Doctors and hospitals need each other. Healthcare reform is requiring hospitals to rely more heavily on physicians to help them meet quality, safety, and efficiency goals. But in return, doctors are demanding more financial security and a larger role in hospital leadership.
Just how far are they willing to take their mutual relationship to meet their individual needs? A new report by professional services company PwC (formerly PricewaterhouseCoopers) examines the mindsets of potential partners, including an online survey of more than 1,000 doctors and in-depth interviews with 28 healthcare executives. The results suggest plenty of opportunities for alignment, though perhaps also the need for serious pre-marriage counseling.
“From Courtship to Marriage Part II” (www.PwC.com/us/PhysicianHospitalAlignment) follows an initial report that emphasizes the element of trust that’s necessary for any doctor-hospital alignment to succeed. This time around, the sequel is focusing on more concrete steps needed to take the budding relationship to the next level and sustain it. In particular, the new report focuses on sharing power (governance), sharing resources (compensation), and sharing outcomes (guidelines).
The PwC report preempts the naysayers by acknowledging at the outset that “hospitals and physicians have been to the altar before, but many of those marriages ended in divorce.” So what’s different from the 1990s, that decade of broken marriages doomed by the irreconcilable differences over capitation?
“Number one is that back in the ’90s, there wasn’t a clear consensus in defining and determining what is quality,” says Warren Skea, a director in the PwC Health Enterprise Growth Practice. In the intervening years, he says, membership societies—SHM among them—and nonprofit organizations, such as the National Quality Forum, have helped address the need to define and measure healthcare quality. The Centers for Medicare & Medicaid Services (CMS) followed up by adopting and implementing some of those measures in programs, including hospital value-based purchasing (see “Value-Based Purchasing Raises the Stakes,” May 2011, p. 1).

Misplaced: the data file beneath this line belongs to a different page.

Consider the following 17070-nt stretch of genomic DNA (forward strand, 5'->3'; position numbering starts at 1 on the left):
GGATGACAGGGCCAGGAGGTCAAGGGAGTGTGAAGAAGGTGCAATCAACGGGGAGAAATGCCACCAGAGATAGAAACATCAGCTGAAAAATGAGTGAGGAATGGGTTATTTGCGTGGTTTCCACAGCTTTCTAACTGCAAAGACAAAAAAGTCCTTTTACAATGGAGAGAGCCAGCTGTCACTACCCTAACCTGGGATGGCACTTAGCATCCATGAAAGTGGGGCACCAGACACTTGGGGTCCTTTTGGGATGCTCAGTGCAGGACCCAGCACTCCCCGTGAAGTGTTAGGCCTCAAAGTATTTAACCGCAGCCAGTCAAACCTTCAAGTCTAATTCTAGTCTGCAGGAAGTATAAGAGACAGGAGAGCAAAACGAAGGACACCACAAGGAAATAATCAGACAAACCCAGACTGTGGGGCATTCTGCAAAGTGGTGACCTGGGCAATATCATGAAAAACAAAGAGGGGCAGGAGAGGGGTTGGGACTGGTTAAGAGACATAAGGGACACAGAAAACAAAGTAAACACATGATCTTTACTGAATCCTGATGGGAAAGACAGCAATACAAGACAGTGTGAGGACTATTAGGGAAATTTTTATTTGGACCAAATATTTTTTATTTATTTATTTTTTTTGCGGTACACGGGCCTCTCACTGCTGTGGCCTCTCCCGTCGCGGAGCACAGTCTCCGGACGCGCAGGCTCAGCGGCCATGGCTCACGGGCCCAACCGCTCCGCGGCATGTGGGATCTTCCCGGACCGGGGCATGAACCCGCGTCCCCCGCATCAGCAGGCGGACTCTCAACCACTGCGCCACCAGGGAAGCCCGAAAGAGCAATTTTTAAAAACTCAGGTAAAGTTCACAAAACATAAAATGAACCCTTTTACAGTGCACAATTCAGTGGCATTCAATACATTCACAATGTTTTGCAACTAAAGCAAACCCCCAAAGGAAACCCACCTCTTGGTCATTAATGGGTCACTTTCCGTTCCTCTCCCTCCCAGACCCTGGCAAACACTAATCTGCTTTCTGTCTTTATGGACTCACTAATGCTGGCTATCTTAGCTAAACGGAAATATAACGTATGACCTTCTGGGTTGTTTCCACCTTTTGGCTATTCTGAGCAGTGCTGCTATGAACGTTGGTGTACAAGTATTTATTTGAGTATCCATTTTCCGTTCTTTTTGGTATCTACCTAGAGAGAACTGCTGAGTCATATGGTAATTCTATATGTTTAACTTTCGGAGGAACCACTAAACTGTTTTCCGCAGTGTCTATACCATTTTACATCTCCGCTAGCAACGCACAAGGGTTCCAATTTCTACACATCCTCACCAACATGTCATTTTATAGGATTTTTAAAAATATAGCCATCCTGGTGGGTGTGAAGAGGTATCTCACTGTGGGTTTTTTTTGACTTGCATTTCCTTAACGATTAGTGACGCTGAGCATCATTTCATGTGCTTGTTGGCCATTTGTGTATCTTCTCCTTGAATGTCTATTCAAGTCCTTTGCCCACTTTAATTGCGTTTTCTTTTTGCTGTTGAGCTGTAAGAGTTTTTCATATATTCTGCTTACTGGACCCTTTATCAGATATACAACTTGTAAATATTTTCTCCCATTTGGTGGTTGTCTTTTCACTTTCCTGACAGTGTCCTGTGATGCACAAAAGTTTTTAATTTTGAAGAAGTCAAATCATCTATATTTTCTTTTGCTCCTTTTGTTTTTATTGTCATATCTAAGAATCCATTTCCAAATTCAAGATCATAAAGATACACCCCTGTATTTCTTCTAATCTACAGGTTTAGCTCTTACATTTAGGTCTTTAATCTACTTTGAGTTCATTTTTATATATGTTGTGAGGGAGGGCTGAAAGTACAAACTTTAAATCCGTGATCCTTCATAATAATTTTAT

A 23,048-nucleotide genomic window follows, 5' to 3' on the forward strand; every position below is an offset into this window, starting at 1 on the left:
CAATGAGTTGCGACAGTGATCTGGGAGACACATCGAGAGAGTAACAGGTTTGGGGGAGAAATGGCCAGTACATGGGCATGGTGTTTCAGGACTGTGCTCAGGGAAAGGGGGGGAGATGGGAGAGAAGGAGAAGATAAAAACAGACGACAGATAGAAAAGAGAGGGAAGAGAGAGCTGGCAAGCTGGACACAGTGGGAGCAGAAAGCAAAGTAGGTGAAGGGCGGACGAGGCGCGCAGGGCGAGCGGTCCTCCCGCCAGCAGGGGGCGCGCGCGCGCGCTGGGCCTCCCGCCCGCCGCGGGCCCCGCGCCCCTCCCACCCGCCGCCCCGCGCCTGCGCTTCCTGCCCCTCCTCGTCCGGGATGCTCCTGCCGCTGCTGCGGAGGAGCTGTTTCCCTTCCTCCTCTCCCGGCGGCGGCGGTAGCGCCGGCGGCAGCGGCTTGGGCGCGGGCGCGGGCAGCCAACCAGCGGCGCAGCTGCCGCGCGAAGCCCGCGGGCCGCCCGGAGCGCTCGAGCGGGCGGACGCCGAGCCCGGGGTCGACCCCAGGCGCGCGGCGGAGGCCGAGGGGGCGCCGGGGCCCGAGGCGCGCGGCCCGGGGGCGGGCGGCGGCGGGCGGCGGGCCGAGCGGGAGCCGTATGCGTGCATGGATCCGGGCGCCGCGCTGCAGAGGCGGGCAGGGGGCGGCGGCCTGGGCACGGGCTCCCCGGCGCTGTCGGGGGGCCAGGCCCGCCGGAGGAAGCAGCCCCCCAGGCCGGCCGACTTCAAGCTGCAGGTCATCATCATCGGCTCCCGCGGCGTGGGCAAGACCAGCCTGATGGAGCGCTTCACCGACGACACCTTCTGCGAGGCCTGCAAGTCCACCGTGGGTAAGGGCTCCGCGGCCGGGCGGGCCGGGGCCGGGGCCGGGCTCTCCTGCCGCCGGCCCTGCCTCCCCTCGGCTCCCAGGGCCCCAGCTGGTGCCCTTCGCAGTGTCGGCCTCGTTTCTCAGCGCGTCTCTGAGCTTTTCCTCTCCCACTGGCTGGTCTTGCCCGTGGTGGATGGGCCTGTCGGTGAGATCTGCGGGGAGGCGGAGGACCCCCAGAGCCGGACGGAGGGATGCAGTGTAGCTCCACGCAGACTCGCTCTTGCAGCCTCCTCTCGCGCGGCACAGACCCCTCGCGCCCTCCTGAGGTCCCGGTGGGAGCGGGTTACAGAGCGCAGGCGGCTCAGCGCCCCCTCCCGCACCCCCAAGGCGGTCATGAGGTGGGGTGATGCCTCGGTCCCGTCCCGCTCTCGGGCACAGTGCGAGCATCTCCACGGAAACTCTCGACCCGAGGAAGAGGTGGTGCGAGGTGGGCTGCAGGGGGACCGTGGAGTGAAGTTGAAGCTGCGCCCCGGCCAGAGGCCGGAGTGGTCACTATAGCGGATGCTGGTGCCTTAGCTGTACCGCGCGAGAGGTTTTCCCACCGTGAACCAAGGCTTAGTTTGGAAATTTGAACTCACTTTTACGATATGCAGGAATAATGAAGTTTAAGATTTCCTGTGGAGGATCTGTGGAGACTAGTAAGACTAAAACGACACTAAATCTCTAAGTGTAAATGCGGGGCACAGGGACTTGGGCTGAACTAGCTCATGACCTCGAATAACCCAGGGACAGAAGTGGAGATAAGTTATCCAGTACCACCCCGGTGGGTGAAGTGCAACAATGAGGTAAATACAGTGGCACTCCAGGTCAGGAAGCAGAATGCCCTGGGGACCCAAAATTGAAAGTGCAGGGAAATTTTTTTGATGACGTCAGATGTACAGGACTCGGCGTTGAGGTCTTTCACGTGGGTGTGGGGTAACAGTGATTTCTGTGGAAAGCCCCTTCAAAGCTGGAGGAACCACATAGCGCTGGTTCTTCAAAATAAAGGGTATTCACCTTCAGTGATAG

Another missing component in the ’90s, Skea says, was an adequate set of tools for gauging quality. “Even if we did agree what quality was, we couldn’t go back in there and measure it in a valid way,” he explains. “We just didn’t have that capacity.”
A third lesson learned the hard way is that decision-making should involve all physicians, from primary-care doctors to specialists. That power-sharing will be critical, Skea says, as reimbursement models move away from fee-for-service, transaction-based compensation methods and toward paying for outcomes and quality. Silos of care are out, and transitioning patients across a continuum of care is definitely in.
Sound familiar? It should, and the similarity to the hospitalist job description isn’t lost on Skea. “I think hospitalists have served as a very good illustrative example of how physicians can add value to that efficiency equation, improve quality, increase [good] outcomes—all of those things,” he says. In fact, Skea says, the question now is how the quarterback role assumed by hospitalists can be translated or projected to the larger industry and other settings (e.g. outpatient clinics, home care rehabilitation, and continuing care facilities).
Accountable-care organizations (ACOs) are a hot topic in any discussion of better patient transitions and closer doctor-hospital alignments, but they’re hardly the only wedding chapels in town. The new report sketches out the corresponding amenities of a comanagement model and provider-owned plan, and Skea notes that part of the new Center for Medicare & Medicaid Innovation’s mandate will be to investigate other promising methods for encouraging providers to work together.